Creativity secrets for visionary women

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Redefining creativity and creative time since become a mother of two young sons has required me to give up many old habits and create a new set of expectations for myself.

There’s a grieving that happens in motherhood that no one warned me about. The shift of identity from the single me to the mother me. The new me who is tracking not one but three lives simultaneously.

The paradox that often feels so frustrating is that my flow of creative inspiration has actually BLOSSOMED, while the time available to IMPLEMENT all these new ideas has been reduced to a mere trickle of moments sprinkled randomly through my days.

I know this is a vast, nuanced topic to unpack, but for today, I’m sharing two key things I’ve been practicing that have been helping me navigate the tension between motherhood and creativity.

+ taming self-expectations +

I learned this term from Finding the Deep River Within by Abby Seixas and it’s one of the things that drew me to studying with her to become a Deep River women’s circle facilitator. When I remind myself to set realistic, do-able expectations I’m able to shift out of the trap of perfectionism that has historically kept me stuck or spinning my wheels.

One magnificent piece of advice I read is that when you set up a goal for yourself around cultivating a new habit, such as “write for 60 minutes everyday,” you should cut it in half. And maybe even cut that in half again until it’s such a small, easy change it feels nearly ridiculous.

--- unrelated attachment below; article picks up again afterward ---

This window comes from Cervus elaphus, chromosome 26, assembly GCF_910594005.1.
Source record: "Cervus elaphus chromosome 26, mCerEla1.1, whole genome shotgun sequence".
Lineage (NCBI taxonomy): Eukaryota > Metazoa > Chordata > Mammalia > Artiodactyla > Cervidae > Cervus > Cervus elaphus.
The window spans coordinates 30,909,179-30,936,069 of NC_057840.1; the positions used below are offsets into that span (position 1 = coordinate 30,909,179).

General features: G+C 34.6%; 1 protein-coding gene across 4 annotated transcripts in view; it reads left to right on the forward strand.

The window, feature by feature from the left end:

Rather than spending a huge amount of energy wishing I had hours and hours of free writing time, I’ve taken on this approach and regularly write for just 10 or 15 minutes at a time.

The short bursts are certainly different than longer writing sessions, but they’re still nourishing and help me move my projects forward.

+ self-compassion +

When I was introduced to self-compassion expert Kristin Neff, it was one of those moments when the clouds parted and the sunshine brilliantly burst through and everything was illuminated. 

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One of the core understandings in self-compassion is to be nurturing and gentle with ourselves when things are difficult or challenging, rather than just “toughing it out” or “muscling through.”

I’ve generally been the queen of grinning and bearing it, though internally of course I’d be suffering with frustration, resentment, and dare I say it…good old fashioned anger. 

Self-compassion is a tool I now turn to over and over again, as a way to acknowledge when things are hard and allowing myself to experience all of my emotions. In turn, this seems to let those feelings move through more quickly and I feel lighter because of it.

And that lightness is what seems to be helping me make emotional and energetic space to feel more creative. To show up with pen and paper to write with self-compassion, rather than a heavy feeling of perfectionism and worry. To follow my curiosity where it leads me.

To remember that being soft and yielding, gentle and compassionate, is how I’m choosing to define a visionary life.

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